6. 6. Things to Remember <ul><li>The relative pronoun replaces the noun – don’t use it and the noun in the dependent clause. </li></ul><ul><ul><li>Example: </li></ul></ul><ul><ul><ul><li>The postcard is pretty. I bought the postcard. </li></ul></ul></ul><ul><ul><ul><li>Incorrect: The postcard which I bought the postcard is pretty. </li></ul></ul></ul><ul><ul><ul><li>Correct: The postcard which I bought is pretty. </li></ul></ul></ul><ul><li>The relative pronoun must be next to the word it describes. </li></ul><ul><ul><li>Example: </li></ul></ul><ul><ul><ul><li>Incorrect: The sharks opened their mouths while they swam by the boat which were full of sharp teeth. </li></ul></ul></ul><ul><ul><ul><li>Correct: The sharks opened their mouths which were full of sharp teeth while they swam by the boat. </li></ul></ul></ul>
  7. 7. Things to Remember <ul><li>Formal written English: In formal, academic English in adjective clauses with object relative pronouns, for people, we use whom . In adjective clauses with an object of a preposition, bring the preposition forward and use whom or which . </li></ul><ul><ul><li>Example: Jack London, whom I admire, wrote a lot of short stories. </li></ul></ul><ul><ul><ul><li>Rather than: Jack London, who I admire, wrote a lot of short stories. </li></ul></ul></ul><ul><ul><li>Example: The presidency is the position to which many politicians aspire. </li></ul></ul><ul><ul><ul><li>Rather than: The presidency is the position that many politicians aspire to. </li></ul></ul></ul>
  8. 8. Things to Remember <ul><li>You must understand whether or not the dependent clause is essential information or extra information in the understanding of the noun. This impacts the meaning and the punctuation. </li></ul><ul><li>Essential clauses are also called identifying or restrictive . We DO NOT use commas with these clauses. </li></ul><ul><li>Extra clauses are also called non-identifying or non-restrictive . WE MUST use commas with these clauses. We cannot use the relative pronoun that . </li></ul>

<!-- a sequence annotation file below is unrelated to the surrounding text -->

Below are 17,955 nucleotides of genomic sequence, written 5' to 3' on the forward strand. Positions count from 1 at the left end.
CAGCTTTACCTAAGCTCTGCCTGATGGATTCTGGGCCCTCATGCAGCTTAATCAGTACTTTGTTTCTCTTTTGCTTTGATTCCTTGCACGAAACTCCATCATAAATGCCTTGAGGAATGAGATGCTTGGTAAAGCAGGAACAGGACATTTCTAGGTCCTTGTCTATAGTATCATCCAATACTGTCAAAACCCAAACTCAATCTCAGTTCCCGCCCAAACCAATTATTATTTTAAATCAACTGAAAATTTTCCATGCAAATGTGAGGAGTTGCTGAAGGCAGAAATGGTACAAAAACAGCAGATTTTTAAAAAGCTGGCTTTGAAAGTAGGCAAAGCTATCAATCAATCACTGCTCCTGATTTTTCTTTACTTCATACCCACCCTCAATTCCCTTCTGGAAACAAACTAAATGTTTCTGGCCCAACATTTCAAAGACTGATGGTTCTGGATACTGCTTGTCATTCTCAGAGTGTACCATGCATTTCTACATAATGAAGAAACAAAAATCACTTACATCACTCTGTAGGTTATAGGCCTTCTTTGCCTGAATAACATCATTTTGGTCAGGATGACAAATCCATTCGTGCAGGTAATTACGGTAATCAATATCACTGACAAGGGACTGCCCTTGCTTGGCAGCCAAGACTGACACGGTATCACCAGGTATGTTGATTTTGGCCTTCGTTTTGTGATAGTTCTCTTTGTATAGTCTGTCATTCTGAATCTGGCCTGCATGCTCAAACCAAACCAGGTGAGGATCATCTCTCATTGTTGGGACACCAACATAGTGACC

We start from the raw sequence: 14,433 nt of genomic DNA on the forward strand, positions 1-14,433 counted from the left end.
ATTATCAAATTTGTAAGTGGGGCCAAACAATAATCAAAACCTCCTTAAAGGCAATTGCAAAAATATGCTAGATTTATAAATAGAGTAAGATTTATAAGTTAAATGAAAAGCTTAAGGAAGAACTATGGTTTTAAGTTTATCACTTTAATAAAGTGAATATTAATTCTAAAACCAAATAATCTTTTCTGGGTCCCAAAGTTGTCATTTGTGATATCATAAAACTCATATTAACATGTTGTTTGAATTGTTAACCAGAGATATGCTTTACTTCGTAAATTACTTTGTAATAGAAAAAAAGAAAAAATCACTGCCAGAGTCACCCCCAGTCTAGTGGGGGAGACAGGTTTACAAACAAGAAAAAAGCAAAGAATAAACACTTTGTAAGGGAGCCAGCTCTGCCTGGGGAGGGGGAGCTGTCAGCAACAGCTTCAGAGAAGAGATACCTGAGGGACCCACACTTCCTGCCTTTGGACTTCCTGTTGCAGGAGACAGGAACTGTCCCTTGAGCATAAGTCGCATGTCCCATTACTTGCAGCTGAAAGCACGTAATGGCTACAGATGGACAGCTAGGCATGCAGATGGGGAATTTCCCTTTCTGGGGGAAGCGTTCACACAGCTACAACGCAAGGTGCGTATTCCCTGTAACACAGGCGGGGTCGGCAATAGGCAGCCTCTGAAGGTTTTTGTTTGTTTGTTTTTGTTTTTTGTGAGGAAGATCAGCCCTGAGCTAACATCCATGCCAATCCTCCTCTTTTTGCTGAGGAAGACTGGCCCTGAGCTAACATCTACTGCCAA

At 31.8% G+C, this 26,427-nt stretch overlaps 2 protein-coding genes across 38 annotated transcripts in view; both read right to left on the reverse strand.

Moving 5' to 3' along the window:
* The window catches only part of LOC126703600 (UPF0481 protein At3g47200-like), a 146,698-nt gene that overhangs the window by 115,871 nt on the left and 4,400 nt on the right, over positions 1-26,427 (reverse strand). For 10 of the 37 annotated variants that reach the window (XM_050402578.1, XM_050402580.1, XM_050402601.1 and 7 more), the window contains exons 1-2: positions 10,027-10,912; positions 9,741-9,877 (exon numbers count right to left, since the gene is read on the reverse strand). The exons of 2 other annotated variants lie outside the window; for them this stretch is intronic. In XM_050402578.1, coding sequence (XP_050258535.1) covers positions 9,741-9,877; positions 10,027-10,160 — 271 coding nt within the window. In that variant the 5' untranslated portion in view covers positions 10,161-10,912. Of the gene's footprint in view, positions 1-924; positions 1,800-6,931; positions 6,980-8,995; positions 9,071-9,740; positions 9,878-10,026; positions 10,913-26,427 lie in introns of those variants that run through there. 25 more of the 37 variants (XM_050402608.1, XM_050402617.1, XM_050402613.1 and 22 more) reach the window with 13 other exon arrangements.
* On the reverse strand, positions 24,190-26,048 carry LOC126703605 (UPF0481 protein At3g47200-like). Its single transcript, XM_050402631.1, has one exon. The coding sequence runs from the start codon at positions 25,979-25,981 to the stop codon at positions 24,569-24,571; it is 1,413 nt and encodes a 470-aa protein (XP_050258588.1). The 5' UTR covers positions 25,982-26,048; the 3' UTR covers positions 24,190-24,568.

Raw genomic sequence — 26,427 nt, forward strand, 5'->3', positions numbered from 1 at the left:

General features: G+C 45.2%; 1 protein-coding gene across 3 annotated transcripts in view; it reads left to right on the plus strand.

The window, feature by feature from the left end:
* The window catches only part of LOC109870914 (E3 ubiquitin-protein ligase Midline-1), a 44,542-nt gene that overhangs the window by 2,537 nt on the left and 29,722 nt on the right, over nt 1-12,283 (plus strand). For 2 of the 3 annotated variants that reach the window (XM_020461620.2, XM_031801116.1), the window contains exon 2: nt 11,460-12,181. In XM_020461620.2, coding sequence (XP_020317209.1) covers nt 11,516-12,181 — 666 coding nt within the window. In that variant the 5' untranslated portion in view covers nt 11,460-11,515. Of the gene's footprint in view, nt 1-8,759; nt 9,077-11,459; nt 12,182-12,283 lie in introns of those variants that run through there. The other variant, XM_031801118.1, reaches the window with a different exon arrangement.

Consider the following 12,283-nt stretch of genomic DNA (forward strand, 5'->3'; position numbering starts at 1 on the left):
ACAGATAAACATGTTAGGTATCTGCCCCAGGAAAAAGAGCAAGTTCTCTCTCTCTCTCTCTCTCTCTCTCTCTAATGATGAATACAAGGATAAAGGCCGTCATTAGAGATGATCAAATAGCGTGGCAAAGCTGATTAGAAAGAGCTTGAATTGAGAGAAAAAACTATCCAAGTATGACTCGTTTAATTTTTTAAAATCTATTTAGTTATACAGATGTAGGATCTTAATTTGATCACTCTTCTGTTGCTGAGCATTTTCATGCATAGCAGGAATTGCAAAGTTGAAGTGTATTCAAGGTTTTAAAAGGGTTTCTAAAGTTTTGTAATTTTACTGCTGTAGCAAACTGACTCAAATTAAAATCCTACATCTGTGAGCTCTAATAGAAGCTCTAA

9. 9. Things to Remember <ul><li>Can you understand a difference between these two sentences? </li></ul><ul><ul><li>My sister, who lives in Bel Air, has three children. </li></ul></ul><ul><ul><li>My sister who lives in Bel Air has three children. </li></ul></ul><ul><ul><ul><li>In which sentence is it clear that I have more than one sister? </li></ul></ul></ul><ul><li>What about between these two sentences? </li></ul><ul><ul><li>He looked in the refrigerator, and he threw away the food which was rotten. </li></ul></ul><ul><ul><li>He looked in the refrigerator, and he threw away the food, which was rotten. </li></ul></ul><ul><ul><ul><li>In which sentence is all of the food in the refrigerator rotten? </li></ul></ul></ul>
  10. 10. Identifying vs. Non-Identifying <ul><li>Think about if a listener or reader would be able to identify the noun without the adjective clause. </li></ul>Example: He is the man who works at the grocery store. This is essential (identifying) information. Think about it as two sentences. He is a man. He works at the grocery store. Without the second sentence, you couldn’t identify him. Notice that a become the because the noun changes from indefinite to definite because of the identification.
  11. 11. Identifying vs. Non-Identifying <ul><li>Think about if a listener or reader would be able to identify the noun without the adjective clause. </li></ul>Example: Maria, who works as a physician’s assistant, enjoys her job. This is extra (non-identifying) information. Think about it as two sentences. Maria enjoys her job. Maria works as a physician’s assistant. You know her name from the first sentence. This is enough to identify her.